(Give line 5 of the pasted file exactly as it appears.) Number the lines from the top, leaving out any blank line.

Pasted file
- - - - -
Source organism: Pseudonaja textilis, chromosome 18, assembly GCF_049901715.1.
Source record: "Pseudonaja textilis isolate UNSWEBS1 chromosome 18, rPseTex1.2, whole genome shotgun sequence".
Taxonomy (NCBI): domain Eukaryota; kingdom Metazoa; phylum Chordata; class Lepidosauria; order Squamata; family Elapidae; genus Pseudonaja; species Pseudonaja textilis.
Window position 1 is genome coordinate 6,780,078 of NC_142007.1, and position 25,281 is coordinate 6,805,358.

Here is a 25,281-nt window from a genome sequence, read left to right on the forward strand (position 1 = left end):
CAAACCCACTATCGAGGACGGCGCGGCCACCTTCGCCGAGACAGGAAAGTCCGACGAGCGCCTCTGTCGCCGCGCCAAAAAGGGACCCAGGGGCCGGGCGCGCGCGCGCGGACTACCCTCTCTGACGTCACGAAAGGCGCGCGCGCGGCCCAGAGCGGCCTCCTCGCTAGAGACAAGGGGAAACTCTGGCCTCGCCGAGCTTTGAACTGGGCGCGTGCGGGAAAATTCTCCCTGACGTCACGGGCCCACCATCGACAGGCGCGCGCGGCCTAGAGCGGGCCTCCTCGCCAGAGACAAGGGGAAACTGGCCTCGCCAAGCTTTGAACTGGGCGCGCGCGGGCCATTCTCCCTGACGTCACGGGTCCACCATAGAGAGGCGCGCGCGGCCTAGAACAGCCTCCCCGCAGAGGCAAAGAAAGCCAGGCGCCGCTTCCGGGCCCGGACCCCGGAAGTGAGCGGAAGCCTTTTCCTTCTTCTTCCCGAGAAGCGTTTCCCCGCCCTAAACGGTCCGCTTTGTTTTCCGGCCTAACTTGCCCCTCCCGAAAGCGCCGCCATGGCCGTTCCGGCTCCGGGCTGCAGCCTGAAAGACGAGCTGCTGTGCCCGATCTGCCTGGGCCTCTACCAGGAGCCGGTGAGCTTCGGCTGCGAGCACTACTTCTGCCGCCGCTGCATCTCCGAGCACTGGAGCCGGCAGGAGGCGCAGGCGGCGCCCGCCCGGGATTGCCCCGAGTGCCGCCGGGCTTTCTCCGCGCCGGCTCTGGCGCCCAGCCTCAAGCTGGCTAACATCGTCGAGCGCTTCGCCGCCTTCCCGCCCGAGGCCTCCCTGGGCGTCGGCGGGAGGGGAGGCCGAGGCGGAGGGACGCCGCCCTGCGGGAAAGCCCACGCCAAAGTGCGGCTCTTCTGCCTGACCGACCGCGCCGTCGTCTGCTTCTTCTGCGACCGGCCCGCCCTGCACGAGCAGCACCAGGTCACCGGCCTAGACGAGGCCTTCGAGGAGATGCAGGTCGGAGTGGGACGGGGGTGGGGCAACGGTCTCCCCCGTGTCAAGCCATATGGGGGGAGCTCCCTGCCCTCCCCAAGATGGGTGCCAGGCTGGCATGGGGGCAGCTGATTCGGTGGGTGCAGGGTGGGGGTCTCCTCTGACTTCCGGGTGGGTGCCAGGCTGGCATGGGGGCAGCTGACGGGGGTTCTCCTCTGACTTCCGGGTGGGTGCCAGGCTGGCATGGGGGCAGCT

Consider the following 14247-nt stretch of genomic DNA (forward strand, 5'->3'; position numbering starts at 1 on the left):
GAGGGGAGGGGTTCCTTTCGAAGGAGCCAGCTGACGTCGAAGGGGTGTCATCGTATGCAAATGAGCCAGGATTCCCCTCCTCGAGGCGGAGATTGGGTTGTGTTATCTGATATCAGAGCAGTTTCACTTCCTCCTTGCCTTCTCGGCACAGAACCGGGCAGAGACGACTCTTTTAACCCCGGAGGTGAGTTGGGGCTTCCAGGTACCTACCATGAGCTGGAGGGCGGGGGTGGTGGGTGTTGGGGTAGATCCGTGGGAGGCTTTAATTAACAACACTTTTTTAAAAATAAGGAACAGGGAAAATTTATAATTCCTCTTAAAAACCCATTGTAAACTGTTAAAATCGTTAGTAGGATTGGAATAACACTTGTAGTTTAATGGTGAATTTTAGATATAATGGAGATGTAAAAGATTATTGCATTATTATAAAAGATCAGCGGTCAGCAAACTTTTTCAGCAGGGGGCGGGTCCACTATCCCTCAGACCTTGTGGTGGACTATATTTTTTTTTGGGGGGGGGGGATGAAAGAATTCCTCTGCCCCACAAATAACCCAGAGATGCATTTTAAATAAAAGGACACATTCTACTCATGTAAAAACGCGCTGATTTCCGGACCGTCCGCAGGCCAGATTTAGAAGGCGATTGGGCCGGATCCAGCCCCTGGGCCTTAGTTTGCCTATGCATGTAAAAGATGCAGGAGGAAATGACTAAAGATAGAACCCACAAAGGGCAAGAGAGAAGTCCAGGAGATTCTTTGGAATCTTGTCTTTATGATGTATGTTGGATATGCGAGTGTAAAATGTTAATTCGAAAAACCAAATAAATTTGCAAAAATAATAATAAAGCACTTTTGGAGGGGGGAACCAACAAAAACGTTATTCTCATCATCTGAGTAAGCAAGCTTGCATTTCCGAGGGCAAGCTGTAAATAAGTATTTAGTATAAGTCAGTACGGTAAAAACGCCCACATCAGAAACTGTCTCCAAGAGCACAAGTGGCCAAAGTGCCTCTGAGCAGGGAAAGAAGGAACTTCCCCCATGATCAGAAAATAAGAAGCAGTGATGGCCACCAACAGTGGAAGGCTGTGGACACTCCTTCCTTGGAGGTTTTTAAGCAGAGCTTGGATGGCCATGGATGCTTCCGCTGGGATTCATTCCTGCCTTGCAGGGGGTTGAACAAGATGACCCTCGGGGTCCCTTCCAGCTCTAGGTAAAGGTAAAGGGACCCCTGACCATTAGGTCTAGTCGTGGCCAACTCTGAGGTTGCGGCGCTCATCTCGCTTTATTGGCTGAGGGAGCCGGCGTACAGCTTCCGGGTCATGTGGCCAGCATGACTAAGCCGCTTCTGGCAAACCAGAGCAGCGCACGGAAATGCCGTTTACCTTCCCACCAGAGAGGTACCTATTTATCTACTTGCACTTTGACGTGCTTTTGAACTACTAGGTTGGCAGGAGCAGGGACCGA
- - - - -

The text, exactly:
Here is a 25,281-nt window from a genome sequence, read left to right on the forward strand (position 1 = left end):